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Figurative Language In Cherrylog Road

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poem there is a whole different meaning to the poem. Just like a well-made cake the top layer of cake is not the same as bottom piece of cake. Take into example this stanza from the poem “And to get back there with no trace of me on her face. To be seen by her red-haired father, who would change in the squalling barn .Her back’s pale skin with a strop, and then lay for me (Dickey).” “To get back there with no trace of me on her face,” this can be interpreted as that Doris would be able to get back to the farm safely without her father knowing that she was with a boy in the junk yard. “To be seen by her red-haired father, who would change in the squalling barn,” as a reader this was interpreted as if her father really saw what was going on, he was going to change his attitude in the barn .” “Her back’s pale skin with a strop, and then lay for me,” the final sentence can be interpreted various ways. Personally the sentence was interpreted as her pale skin would be beaten with a strop and then the father would lay there waiting for the male narrator that was with his daughter. This is how the poem Cherrylog Road delivers its meaning by symbolism, figurative language, and hidden themes throughout the passages. As a reader to fully understand…show more content…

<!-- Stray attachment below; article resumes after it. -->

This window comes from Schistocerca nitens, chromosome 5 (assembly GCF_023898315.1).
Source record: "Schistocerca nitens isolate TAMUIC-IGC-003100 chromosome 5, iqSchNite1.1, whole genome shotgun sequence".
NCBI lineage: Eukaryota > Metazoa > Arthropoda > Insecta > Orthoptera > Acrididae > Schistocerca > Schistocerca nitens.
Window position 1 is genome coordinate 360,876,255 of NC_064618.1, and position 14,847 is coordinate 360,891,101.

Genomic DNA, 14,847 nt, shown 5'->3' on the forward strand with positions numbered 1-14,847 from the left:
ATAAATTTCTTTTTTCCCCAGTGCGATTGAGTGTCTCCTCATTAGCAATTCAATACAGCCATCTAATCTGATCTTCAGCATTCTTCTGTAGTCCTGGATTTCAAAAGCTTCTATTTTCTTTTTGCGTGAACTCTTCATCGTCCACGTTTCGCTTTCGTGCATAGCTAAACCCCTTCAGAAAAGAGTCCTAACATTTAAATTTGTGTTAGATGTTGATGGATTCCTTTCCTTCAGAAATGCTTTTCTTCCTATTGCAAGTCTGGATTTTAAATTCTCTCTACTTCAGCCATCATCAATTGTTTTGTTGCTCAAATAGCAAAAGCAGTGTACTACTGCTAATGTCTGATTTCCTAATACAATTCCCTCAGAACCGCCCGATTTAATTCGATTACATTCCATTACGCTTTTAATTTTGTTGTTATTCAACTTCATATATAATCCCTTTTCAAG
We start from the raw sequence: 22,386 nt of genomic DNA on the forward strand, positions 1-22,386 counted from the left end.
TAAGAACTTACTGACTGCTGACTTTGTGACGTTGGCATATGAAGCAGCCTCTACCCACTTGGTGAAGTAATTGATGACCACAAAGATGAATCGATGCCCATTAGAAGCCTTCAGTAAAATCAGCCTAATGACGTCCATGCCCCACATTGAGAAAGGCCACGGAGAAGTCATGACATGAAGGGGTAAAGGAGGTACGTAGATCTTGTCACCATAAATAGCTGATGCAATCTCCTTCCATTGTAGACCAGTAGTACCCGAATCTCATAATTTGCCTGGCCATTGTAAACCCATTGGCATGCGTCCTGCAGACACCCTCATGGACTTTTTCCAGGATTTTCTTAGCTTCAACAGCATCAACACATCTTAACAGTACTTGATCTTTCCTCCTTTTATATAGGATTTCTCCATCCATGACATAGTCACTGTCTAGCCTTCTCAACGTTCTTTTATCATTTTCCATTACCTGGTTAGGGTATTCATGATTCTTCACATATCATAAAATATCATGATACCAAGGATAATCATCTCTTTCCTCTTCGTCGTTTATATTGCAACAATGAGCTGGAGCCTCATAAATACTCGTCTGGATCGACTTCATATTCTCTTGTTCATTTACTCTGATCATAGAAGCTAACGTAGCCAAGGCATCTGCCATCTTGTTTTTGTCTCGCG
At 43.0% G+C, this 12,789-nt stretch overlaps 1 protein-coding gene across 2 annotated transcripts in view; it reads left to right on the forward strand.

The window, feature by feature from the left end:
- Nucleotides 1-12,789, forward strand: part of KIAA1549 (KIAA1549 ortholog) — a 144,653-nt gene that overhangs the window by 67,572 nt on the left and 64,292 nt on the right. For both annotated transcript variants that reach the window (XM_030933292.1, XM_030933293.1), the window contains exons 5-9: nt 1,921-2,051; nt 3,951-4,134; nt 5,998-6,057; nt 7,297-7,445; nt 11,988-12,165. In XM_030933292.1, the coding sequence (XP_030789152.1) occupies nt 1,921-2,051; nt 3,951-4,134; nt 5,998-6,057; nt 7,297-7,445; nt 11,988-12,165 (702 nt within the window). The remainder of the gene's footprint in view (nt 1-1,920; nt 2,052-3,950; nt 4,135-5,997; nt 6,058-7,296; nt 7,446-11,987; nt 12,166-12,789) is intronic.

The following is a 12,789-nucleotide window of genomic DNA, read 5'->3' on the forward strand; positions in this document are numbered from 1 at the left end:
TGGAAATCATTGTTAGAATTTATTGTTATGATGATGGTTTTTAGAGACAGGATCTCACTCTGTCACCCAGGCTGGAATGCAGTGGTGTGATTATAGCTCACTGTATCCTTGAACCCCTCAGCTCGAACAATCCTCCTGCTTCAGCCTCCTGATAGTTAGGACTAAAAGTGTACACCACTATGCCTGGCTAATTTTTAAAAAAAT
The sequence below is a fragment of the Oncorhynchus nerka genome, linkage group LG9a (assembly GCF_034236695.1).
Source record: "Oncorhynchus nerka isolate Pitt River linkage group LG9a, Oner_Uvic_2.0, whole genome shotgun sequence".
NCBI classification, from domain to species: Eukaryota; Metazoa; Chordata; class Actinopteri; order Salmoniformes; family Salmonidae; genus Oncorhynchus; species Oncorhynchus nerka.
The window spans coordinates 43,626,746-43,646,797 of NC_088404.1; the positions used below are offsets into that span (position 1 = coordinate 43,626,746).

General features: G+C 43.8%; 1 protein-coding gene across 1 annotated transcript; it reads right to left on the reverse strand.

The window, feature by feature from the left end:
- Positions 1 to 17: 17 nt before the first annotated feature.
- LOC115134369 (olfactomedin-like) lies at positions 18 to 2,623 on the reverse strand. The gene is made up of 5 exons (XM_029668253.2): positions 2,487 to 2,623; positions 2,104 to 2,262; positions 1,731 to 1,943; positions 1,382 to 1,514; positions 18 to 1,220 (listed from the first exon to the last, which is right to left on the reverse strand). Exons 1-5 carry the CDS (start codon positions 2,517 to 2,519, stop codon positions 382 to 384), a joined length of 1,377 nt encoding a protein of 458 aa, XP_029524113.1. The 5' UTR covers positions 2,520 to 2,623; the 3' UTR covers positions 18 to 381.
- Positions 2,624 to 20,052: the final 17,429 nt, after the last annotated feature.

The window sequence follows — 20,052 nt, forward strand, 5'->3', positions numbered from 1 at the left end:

A symbol that stood out the most as a reader of the poem, was the symbolism of the old cars and scrap metal in the junk yard. In the junk yard there are numerous old cars and pieces of scrap metal. Although the pieces of scrap metal and cars are old from the time that they have sat in the junk yard, they are all still alive with their past. The metal and cars represent the two rebellious teenagers because their secret encounters will too soon become a memory like the metal and cars. The only thing that will be left of
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